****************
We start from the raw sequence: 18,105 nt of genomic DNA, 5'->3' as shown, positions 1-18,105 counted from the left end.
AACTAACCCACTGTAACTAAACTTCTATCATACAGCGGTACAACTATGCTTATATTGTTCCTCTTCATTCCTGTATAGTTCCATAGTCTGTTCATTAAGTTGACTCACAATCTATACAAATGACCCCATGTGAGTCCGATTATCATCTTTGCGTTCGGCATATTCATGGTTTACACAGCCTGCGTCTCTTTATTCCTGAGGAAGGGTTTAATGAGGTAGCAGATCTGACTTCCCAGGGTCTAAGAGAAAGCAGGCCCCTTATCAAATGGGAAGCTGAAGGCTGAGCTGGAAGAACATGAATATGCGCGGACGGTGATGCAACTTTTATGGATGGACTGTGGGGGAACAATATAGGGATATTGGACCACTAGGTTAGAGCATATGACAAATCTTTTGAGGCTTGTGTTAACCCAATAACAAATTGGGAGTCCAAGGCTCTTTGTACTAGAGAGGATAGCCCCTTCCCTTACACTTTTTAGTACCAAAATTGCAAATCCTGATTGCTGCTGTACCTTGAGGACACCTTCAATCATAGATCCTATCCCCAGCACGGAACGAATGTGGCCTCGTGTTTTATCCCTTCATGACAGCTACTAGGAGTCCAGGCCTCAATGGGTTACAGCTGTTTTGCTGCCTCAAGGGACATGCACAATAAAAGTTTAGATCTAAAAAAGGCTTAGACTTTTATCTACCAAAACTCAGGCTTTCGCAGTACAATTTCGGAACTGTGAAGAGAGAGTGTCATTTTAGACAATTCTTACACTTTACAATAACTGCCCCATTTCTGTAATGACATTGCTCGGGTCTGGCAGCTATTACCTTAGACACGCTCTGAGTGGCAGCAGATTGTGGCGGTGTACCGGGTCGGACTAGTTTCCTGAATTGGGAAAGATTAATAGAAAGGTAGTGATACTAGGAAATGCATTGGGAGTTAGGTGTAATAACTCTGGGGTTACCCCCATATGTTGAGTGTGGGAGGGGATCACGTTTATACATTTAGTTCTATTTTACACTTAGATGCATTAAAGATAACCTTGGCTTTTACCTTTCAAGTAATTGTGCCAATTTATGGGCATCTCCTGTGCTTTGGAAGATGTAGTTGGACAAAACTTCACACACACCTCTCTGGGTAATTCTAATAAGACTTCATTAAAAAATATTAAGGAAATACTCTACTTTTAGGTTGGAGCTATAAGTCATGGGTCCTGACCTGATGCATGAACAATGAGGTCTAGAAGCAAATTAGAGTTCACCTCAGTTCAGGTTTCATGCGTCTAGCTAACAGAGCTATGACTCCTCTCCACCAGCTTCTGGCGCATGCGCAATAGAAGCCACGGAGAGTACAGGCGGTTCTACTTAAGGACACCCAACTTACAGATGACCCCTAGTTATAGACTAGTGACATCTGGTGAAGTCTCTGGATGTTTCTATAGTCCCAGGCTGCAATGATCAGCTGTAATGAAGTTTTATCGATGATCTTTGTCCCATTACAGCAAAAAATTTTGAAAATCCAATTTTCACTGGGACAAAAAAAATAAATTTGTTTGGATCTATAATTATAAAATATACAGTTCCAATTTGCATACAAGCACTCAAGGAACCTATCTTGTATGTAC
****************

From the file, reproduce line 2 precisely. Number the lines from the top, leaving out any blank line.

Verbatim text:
AACTAACCCACTGTAACTAAACTTCTATCATACAGCGGTACAACTATGCTTATATTGTTCCTCTTCATTCCTGTATAGTTCCATAGTCTGTTCATTAAGTTGACTCACAATCTATACAAATGACCCCATGTGAGTCCGATTATCATCTTTGCGTTCGGCATATTCATGGTTTACACAGCCTGCGTCTCTTTATTCCTGAGGAAGGGTTTAATGAGGTAGCAGATCTGACTTCCCAGGGTCTAAGAGAAAGCAGGCCCCTTATCAAATGGGAAGCTGAAGGCTGAGCTGGAAGAACATGAATATGCGCGGACGGTGATGCAACTTTTATGGATGGACTGTGGGGGAACAATATAGGGATATTGGACCACTAGGTTAGAGCATATGACAAATCTTTTGAGGCTTGTGTTAACCCAATAACAAATTGGGAGTCCAAGGCTCTTTGTACTAGAGAGGATAGCCCCTTCCCTTACACTTTTTAGTACCAAAATTGCAAATCCTGATTGCTGCTGTACCTTGAGGACACCTTCAATCATAGATCCTATCCCCAGCACGGAACGAATGTGGCCTCGTGTTTTATCCCTTCATGACAGCTACTAGGAGTCCAGGCCTCAATGGGTTACAGCTGTTTTGCTGCCTCAAGGGACATGCACAATAAAAGTTTAGATCTAAAAAAGGCTTAGACTTTTATCTACCAAAACTCAGGCTTTCGCAGTACAATTTCGGAACTGTGAAGAGAGAGTGTCATTTTAGACAATTCTTACACTTTACAATAACTGCCCCATTTCTGTAATGACATTGCTCGGGTCTGGCAGCTATTACCTTAGACACGCTCTGAGTGGCAGCAGATTGTGGCGGTGTACCGGGTCGGACTAGTTTCCTGAATTGGGAAAGATTAATAGAAAGGTAGTGATACTAGGAAATGCATTGGGAGTTAGGTGTAATAACTCTGGGGTTACCCCCATATGTTGAGTGTGGGAGGGGATCACGTTTATACATTTAGTTCTATTTTACACTTAGATGCATTAAAGATAACCTTGGCTTTTACCTTTCAAGTAATTGTGCCAATTTATGGGCATCTCCTGTGCTTTGGAAGATGTAGTTGGACAAAACTTCACACACACCTCTCTGGGTAATTCTAATAAGACTTCATTAAAAAATATTAAGGAAATACTCTACTTTTAGGTTGGAGCTATAAGTCATGGGTCCTGACCTGATGCATGAACAATGAGGTCTAGAAGCAAATTAGAGTTCACCTCAGTTCAGGTTTCATGCGTCTAGCTAACAGAGCTATGACTCCTCTCCACCAGCTTCTGGCGCATGCGCAATAGAAGCCACGGAGAGTACAGGCGGTTCTACTTAAGGACACCCAACTTACAGATGACCCCTAGTTATAGACTAGTGACATCTGGTGAAGTCTCTGGATGTTTCTATAGTCCCAGGCTGCAATGATCAGCTGTAATGAAGTTTTATCGATGATCTTTGTCCCATTACAGCAAAAAATTTTGAAAATCCAATTTTCACTGGGACAAAAAAAATAAATTTGTTTGGATCTATAATTATAAAATATACAGTTCCAATTTGCATACAAGCACTCAAGGAACCTATCTTGTATGTAC